Microsoft President Brad Smith is on Tuesday to try to convince EU antitrust authorities at a closed hearing that the US software giant’s $69 billion bid (nearly Rs 5,71,800) for Call of Duty maker Activision Blizzard will boost competition.
Smith will lead a delegation of 18 executives including Microsoft Gaming Chief Executive Officer Phil Spencer, while Activision will be represented by its CEO Robert Kotick, a European Commission document seen by Reuters showed.
The hearing will allow Xbox maker Microsoft to gauge sentiment among senior EU and national competition officials and European Commission lawyers ahead of appeals to address antitrust concerns.
“I think we’re going to make it clear that our acquisition of Activision Blizzard will bring more games to more people, on more devices and platforms than ever before,” Smith told reporters en route to the hearing.
Microsoft is ready to address concerns about Call of Duty licensing deals similar to the 10-year deal with Nintendo and regulatory obligations, Smith added, without giving further details.
Microsoft announced its acquisition of Activision in January last year to take over leaders Tencent and Sony, but has faced regulatory headwinds in Europe, the UK and the United States.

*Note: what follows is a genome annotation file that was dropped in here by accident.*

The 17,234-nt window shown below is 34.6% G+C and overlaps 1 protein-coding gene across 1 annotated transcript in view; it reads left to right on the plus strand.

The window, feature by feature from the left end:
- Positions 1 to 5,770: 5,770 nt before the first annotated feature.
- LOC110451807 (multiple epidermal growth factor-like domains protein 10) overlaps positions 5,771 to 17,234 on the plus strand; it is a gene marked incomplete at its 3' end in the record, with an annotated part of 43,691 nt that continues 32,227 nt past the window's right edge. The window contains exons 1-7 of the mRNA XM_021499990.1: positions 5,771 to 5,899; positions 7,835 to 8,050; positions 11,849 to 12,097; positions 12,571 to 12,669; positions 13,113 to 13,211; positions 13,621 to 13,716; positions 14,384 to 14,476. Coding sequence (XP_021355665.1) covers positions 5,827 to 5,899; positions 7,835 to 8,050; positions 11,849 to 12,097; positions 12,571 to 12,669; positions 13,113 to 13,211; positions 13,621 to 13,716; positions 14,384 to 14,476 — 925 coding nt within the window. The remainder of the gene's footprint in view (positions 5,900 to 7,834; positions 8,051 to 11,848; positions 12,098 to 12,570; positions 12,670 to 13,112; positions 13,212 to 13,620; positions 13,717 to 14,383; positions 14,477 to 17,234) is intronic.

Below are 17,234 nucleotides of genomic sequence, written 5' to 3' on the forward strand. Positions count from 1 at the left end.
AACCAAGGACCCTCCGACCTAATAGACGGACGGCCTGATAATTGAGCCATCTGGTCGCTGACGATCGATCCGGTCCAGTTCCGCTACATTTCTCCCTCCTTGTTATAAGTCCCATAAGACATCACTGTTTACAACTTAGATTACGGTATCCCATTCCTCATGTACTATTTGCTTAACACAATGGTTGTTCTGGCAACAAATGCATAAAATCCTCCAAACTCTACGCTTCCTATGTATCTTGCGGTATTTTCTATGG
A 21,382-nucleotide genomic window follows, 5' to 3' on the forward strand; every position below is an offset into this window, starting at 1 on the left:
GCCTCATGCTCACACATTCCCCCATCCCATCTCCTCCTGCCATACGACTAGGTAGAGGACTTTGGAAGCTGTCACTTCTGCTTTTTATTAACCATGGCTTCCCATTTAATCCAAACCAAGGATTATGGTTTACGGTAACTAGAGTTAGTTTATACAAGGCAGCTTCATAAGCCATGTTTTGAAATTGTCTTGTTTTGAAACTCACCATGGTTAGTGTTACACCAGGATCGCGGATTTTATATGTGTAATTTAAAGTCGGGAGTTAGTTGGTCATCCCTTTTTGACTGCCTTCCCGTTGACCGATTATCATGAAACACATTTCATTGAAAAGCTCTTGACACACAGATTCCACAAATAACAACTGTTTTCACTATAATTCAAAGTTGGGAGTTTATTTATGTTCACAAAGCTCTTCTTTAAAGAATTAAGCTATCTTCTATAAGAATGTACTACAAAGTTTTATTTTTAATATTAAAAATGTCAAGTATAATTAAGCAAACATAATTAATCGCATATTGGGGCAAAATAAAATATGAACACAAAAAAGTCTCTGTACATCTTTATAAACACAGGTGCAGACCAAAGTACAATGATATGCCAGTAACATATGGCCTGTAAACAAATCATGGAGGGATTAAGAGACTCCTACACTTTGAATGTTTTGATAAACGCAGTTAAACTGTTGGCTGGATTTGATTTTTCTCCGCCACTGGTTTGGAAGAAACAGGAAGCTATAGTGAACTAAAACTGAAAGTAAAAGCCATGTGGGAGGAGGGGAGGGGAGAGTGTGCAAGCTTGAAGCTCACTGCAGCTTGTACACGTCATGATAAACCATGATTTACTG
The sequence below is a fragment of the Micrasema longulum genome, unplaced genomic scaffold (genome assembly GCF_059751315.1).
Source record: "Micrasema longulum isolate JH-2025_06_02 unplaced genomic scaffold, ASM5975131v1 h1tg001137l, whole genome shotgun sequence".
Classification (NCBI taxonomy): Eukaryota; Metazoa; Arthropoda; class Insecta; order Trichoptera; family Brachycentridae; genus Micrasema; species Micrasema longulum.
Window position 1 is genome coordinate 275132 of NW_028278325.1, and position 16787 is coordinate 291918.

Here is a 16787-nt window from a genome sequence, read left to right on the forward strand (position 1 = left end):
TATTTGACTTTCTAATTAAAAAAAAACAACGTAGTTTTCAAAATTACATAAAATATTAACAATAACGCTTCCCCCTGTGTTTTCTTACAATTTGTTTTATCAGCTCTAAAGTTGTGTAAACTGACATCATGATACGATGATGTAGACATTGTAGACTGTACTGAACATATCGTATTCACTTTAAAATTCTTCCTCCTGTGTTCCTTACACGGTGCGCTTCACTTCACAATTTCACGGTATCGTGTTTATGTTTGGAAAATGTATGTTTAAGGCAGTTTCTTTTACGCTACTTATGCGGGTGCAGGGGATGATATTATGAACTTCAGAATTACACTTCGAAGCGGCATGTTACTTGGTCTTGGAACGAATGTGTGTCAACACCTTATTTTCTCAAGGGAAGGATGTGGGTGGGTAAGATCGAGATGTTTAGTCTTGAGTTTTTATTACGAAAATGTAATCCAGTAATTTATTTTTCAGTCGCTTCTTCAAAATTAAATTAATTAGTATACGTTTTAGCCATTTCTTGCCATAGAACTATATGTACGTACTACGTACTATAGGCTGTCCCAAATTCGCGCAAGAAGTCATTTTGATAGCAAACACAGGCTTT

Sony, which wants to block the deal, sent its gaming boss Jim Ryan.
Also attending the hearing were Alphabet’s Google and chip design and computer company Nvidia, which operates a gaming business.
“The European Commission has asked our opinion as part of its investigations into this issue. We will continue to collaborate on all processes, upon request, to ensure all views are taken into account,” a Google spokesman said.
Nvidia declined to comment. The European Games Developer Federation, which has stated that the deal will allow Microsoft to challenge Apple, Google and Tencent, is one of the participants.
Video game distributor Valve, video game publisher Electronic Arts and the German Competition Authority, along with their counterparts in Belgium, Czech Republic, Finland, France, Italy, Portugal, Spain and Sweden will also attend the event.
© Thomson Reuters 2023
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